Quoting N243NW (Reply 11):

Ahh, so I see the crew was practicing their soft field technique then

Not something to practice in a widebody Jet Transport.



The best contribution to safety is a competent Pilot.
User currently offlineN243NW From United States of America, joined Jul 2003, 1638 posts, RR: 20
Reply 13, posted (3 years 1 month 1 week 2 days 10 hours ago) and read 5476 times:

Quoting Max Q (Reply 12):
Not something to practice in a widebody Jet Transport.

The reason why I added the smiley...



B-52s don't take off. They scare the ground away.
User currently offlinehal9213 From Germany, joined May 2009, 302 posts, RR: 0
Reply 14, posted (3 years 1 month 1 week 15 hours ago) and read 5285 times:

Quoting my235 (Reply 3):
IMHO A330's have the softest landing of any airliner due to the added length of the landing gear.

Weird, I always get bumpy touchdowns on my trips. But this definately mostly depends on a whole lot of other factors.
I love the 777 landings, on some smooth ones, you can actually feel the triple-bogey, like thumb-thumb-thumb followed by the springy strut compression.


User currently offlineAirbus_A340 From Hong Kong, joined Mar 2000, 1560 posts, RR: 19
Reply 15, posted (3 years 1 month 6 days 20 hours ago) and read 5194 times:

As most posters above have observed and posted, you can experience a smooth touchdown on the rear-bogies but then it is very unforgiving when the rest of the bogie comes into contact with the ground.

Deceleration of the aircraft increases the hardness of the landing as the aircraft slows and "falls" onto the rest of the bogie. As imiakhtar has said, the recommended technique is to neutralise the controls for derotation. Having said that, there are some "tricks" to soften the second touchdown. After rear bogie touchdown inputting forward sidestick input to assist the derotation. A second "trick" is to delay pulling thrust reversers, again delaying the deceleration. Having said that, i stress that this is not a recommended technique, though you will find many people on the line utilising these techniques on non-field length limited runways to smoothen the landings. The techniques I described may be noticed in some videos that can be found on yourtube.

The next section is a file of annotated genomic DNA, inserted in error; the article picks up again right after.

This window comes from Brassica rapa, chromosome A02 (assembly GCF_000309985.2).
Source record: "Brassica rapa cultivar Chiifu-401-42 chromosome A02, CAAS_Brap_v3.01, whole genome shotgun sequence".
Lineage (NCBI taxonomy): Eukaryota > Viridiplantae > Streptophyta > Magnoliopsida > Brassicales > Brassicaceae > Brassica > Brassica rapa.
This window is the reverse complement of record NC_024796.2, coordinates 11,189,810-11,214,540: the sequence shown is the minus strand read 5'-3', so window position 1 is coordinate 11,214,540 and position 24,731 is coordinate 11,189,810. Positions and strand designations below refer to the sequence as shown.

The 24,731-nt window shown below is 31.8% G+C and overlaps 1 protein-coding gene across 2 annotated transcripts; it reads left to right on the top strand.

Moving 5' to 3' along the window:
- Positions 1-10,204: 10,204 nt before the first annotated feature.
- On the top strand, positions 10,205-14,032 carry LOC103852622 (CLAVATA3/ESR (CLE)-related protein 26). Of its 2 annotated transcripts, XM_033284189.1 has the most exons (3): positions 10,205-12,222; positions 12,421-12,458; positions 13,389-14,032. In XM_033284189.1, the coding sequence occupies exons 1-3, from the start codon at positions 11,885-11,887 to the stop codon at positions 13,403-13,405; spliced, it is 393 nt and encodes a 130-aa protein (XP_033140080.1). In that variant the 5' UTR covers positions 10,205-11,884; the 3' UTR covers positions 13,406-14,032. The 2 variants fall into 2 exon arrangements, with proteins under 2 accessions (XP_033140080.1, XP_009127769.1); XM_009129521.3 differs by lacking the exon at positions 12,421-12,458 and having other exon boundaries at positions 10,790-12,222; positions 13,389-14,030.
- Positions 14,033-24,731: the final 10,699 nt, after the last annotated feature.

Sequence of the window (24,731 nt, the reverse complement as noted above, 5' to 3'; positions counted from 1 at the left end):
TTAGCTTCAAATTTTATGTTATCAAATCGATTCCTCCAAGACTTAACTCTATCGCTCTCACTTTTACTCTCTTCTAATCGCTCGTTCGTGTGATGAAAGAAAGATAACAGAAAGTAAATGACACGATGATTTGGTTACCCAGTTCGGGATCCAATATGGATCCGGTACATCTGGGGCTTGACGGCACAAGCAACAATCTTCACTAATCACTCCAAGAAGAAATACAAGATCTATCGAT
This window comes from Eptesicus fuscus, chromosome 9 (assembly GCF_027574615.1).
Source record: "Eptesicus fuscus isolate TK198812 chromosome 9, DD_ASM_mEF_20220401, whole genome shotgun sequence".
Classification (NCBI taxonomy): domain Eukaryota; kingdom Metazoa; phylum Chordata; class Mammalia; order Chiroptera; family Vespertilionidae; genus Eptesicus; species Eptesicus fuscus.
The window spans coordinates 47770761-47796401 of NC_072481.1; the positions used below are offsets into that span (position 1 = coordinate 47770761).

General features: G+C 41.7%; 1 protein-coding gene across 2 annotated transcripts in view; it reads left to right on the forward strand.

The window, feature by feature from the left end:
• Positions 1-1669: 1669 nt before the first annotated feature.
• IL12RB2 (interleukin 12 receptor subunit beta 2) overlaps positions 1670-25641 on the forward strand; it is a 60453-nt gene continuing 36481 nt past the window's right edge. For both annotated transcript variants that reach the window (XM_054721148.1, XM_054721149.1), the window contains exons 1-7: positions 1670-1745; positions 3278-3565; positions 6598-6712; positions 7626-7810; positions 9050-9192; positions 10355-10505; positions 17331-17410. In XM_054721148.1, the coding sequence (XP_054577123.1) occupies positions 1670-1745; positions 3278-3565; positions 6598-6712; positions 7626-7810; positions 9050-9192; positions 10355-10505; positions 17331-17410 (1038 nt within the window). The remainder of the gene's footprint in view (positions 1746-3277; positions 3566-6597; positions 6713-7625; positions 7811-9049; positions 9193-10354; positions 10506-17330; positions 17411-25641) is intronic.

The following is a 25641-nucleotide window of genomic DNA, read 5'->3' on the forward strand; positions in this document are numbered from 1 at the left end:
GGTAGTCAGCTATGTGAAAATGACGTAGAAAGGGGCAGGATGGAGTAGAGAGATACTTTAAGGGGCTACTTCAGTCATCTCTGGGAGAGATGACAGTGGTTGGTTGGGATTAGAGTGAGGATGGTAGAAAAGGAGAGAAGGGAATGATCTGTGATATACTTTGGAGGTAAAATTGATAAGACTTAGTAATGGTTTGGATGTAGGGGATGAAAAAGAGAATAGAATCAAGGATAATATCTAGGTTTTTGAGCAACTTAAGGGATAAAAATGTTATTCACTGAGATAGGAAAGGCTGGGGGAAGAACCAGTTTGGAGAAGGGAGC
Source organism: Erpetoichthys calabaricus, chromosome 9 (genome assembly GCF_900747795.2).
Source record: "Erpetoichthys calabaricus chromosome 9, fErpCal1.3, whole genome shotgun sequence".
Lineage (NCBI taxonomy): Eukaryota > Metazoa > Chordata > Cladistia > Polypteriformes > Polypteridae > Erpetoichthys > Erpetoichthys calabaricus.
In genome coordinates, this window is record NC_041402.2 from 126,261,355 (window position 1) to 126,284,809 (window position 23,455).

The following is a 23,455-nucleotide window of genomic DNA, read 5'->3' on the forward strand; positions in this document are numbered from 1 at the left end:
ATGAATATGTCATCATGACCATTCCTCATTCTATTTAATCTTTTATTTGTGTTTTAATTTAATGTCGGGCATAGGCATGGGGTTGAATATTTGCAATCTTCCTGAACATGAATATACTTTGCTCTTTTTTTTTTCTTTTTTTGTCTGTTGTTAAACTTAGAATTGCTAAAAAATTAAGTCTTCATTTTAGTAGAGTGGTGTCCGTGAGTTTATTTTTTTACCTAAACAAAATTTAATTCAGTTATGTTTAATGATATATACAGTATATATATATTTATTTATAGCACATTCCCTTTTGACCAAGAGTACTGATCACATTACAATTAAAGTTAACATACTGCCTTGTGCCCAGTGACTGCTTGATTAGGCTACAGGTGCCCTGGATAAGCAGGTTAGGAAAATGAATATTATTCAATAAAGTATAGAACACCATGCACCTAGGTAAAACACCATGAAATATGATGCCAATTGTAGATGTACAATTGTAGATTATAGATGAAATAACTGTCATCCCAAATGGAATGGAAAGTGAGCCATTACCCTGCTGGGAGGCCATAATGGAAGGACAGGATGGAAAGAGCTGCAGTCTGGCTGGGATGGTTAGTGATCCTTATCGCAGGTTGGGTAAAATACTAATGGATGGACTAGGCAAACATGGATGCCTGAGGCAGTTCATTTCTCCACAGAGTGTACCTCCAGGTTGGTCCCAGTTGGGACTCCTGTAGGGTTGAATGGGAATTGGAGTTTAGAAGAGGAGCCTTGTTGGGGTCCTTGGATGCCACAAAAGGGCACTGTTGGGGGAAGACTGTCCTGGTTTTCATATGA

hope that helps



People. They make an airline. www.cathaypacific.com
User currently offlinemy235 From United States of America, joined Mar 2009, 92 posts, RR: 0
Reply 16, posted (3 years 3 weeks 5 days 3 hours ago) and read 4694 times:

Quoting hal9213 (Reply 14):
I love the 777 landings, on some smooth ones, you can actually feel the triple-bogey, like thumb-thumb-thumb followed by the springy strut compression.

A+  


User currently offlineFlyingCello From United Kingdom, joined Jul 2010, 159 posts, RR: 0
Reply 17, posted (3 years 2 weeks 3 days 9 hours ago) and read 4199 times:

The A330 is well known for having a low wing loading...at low weights, descent planning is supposed to be key, as the beast just doesn't want to descend! Is this one possible reason why the landings are 'soft'?